New York Times Examines Abstinence-Only Sex Education Program

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Abstinence-Only Sex Education Programs

About 700 abstinence-based sex education programs nationwide are"fighting serious threats to their future," but "[l]ost in thepolitical rancor" over funding for the programs is the fact that U.S.teens are abstaining more and increasingly using contraception whenthey do have sex, the New York Times reports. According to the Times,federal data show that because of a combination of "less sex and morecontraception," teen pregnancy and birth rates have decreased since1991, years before "abstinence education became the multi-milliondollar enterprise it is today."

Opponents of abstinence education "received high-caliber ammunition" in April when a report, conducted by Mathematica Policy Researchand commissioned by Congress, found that abstinence-only programs arenot effective in preventing or delaying teens from having sexualintercourse, the Times reports. However, Robert Rector -- a fellow at the Heritage Foundation,who wrote a bill defining abstinence education that was attached to1996 welfare overhaul legislation -- said that viewing abstinenceeducation primarily as a public health issue distracts from theprograms' focus on marriage. "Once you understand that that's theprincipal issue, ... you understand that handing out condoms to a17-year-old is utterly irrelevant," Rector said.

John Jemmott of the University of Pennsylvania's Annenberg School for Communicationsaid that some of his colleagues' assertion that abstinence educationhas failed is "unfair," adding that it also is unfair to say that sexeducation courses that discuss condoms encourage sex.

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Funding Questions

According to the Times, whether the programs will continue to receive federal funding is "in question" (Beil, New York Times, 7/18). The House Labor, HHS, Education and Related Agencies Appropriations Subcommittee last month passed a spending bill that includes increased funding for HHS' Community-Based Abstinence Education Program.CBAE, which gives grants to groups that teach abstinence but not how touse contraception, was allocated $141 million for fiscal year 2008under the measure (Kaiser Daily Women's Health Policy Report, 6/8).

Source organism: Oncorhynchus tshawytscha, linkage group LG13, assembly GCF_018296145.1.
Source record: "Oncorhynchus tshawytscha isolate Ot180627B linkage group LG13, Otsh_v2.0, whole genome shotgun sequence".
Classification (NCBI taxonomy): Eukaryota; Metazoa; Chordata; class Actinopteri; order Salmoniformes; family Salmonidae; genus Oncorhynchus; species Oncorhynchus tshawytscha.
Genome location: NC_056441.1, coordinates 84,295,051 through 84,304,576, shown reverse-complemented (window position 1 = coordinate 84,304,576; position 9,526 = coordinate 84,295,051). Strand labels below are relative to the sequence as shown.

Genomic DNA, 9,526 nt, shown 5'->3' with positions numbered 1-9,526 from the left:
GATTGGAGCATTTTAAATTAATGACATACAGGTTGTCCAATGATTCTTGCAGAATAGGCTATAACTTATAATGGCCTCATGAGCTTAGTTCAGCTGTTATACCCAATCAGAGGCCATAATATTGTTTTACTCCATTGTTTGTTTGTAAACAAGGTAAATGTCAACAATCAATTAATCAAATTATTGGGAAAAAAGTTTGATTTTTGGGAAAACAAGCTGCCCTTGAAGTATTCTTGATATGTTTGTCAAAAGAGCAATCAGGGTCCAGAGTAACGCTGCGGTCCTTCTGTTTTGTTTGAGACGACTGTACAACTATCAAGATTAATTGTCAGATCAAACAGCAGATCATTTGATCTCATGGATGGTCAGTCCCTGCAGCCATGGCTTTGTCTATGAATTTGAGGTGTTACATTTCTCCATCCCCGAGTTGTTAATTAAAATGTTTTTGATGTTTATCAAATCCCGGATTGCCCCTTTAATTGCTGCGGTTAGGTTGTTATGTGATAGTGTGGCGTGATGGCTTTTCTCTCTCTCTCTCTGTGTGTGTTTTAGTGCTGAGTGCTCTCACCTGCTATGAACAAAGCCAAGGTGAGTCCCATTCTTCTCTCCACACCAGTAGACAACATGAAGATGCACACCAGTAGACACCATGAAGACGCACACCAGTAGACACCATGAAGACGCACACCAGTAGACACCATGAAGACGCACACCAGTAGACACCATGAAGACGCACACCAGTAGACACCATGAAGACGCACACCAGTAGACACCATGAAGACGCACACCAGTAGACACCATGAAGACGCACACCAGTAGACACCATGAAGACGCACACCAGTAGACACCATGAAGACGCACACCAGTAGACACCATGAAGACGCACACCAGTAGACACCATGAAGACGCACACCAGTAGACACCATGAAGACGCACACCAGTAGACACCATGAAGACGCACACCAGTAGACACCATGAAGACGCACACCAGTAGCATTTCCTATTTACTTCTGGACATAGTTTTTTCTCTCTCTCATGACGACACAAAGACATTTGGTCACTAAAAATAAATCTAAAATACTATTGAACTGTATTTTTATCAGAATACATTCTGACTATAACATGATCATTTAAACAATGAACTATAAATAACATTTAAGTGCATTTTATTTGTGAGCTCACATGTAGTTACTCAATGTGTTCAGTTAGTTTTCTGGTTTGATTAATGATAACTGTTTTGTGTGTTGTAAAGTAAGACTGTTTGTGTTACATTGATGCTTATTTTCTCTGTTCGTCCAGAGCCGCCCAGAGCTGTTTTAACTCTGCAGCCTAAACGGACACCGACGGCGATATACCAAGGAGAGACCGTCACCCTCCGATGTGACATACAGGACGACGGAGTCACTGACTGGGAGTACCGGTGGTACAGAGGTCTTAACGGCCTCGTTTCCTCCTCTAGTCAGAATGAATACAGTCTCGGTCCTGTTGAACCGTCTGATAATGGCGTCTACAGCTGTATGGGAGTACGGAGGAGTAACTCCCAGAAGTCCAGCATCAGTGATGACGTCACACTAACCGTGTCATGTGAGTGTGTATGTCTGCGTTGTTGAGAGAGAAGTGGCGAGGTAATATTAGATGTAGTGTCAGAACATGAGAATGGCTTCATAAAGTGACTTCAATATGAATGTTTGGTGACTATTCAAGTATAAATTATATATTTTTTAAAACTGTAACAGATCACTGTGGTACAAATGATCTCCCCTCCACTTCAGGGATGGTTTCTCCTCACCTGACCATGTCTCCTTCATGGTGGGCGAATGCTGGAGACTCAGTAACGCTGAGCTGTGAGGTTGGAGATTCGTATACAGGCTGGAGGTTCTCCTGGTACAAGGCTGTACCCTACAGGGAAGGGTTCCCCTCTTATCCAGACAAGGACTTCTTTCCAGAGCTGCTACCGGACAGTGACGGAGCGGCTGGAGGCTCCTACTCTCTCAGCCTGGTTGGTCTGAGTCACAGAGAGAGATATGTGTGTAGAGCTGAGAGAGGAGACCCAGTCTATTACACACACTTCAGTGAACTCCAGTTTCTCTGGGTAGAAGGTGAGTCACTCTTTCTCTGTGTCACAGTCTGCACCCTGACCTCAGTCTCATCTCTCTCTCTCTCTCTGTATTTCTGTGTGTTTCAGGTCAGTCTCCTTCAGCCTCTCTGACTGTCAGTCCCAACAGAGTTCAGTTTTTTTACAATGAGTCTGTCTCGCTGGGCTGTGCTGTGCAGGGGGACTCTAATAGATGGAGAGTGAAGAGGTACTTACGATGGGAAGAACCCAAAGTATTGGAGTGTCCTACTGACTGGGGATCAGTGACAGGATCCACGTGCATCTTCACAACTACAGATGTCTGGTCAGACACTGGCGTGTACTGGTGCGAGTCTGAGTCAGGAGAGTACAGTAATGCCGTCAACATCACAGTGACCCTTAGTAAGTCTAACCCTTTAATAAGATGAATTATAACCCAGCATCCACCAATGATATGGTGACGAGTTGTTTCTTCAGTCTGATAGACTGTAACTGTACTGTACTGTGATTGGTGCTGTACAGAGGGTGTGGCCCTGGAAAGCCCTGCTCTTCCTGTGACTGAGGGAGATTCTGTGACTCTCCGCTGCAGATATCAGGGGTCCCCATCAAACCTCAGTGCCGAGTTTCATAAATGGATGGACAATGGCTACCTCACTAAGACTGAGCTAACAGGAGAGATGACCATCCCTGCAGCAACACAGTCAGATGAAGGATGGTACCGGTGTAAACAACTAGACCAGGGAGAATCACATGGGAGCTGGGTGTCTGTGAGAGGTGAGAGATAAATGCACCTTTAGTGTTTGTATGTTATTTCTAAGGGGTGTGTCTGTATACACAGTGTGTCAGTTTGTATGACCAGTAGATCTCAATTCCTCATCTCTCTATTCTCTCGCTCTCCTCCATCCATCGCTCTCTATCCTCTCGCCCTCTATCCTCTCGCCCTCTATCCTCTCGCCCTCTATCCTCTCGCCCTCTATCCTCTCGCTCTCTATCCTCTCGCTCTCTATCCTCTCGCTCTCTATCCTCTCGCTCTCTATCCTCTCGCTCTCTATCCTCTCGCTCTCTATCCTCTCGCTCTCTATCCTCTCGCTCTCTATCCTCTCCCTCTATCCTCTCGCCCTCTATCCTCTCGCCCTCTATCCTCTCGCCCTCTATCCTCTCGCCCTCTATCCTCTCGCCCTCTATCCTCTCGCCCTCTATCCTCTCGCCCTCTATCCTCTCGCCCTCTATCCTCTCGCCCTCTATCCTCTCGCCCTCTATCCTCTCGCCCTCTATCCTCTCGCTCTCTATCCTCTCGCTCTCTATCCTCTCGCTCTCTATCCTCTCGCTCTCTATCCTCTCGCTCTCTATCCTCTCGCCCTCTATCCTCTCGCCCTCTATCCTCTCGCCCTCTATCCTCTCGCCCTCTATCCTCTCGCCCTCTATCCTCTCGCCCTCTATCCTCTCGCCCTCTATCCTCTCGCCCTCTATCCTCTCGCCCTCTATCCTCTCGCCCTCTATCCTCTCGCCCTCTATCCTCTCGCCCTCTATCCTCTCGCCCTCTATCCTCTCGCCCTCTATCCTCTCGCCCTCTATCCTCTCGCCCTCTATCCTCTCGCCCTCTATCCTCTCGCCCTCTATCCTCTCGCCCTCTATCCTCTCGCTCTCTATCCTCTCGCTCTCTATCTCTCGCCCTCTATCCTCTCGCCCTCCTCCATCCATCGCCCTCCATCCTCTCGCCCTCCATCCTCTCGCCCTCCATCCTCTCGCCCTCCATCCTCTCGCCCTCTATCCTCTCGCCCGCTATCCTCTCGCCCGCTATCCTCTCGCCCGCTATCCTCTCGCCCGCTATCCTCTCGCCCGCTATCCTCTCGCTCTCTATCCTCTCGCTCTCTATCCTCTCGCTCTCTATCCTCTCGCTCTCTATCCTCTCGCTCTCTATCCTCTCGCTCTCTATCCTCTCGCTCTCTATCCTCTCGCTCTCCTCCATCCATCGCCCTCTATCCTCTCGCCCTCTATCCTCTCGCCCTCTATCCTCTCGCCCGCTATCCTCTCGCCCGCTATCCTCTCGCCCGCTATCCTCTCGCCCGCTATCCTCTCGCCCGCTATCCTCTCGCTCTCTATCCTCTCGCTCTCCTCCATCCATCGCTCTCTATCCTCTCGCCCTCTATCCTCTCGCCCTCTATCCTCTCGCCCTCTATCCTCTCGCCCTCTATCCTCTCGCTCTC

Inaddition, the House and Senate recently voted to extend until Sept. 30the federal Title V abstinence education program, which distributesfunds based on a formula favoring states with more low-income children.To receive Title V funds, states must adhere to certain requirements,including barring teachers from discussing contraception and requiringthem to say that sex within marriage is "the expected standard ofsexual activity." Many state governors have said the grants place toomany restrictions on the curricula. Californie, Maine, New Jersey, Ohio, Pennsylvania and Wisconsin have rejected Title V funds.

PresidentBush has asked Congress to appropriate $191 million for the program forFY 2008, an increase of $28 million from FY 2007 funding levels.Congressional Democratic leaders in May said they will not reauthorizeTitle V (Kaiser Daily Women's Health Policy Report, 7/16).

In addition, Colorado, Iowa and Washingtonstate earlier this year approved legislation that require sex educationprograms based on "research" or "science," which is "often interpretedas code for programs that include discussions on safer sex," the Times reports.Eric Love, director of the East Texas Abstinence program, said the"message" of abstinence programs "will go on, whether the governmentdecides to fund it or not" (New York Times, 7/18).
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Reprinted with permission fromkaisernetwork.org.You can view the entire KaiserDaily Women's Health Policy Report, search thearchives, and sign up for email delivery at kaisernetwork.org/email. The Kaiser Daily Women's Health Policy Report is published forkaisernetwork.org,a free service of The Henry J. Kaiser Family Foundation.

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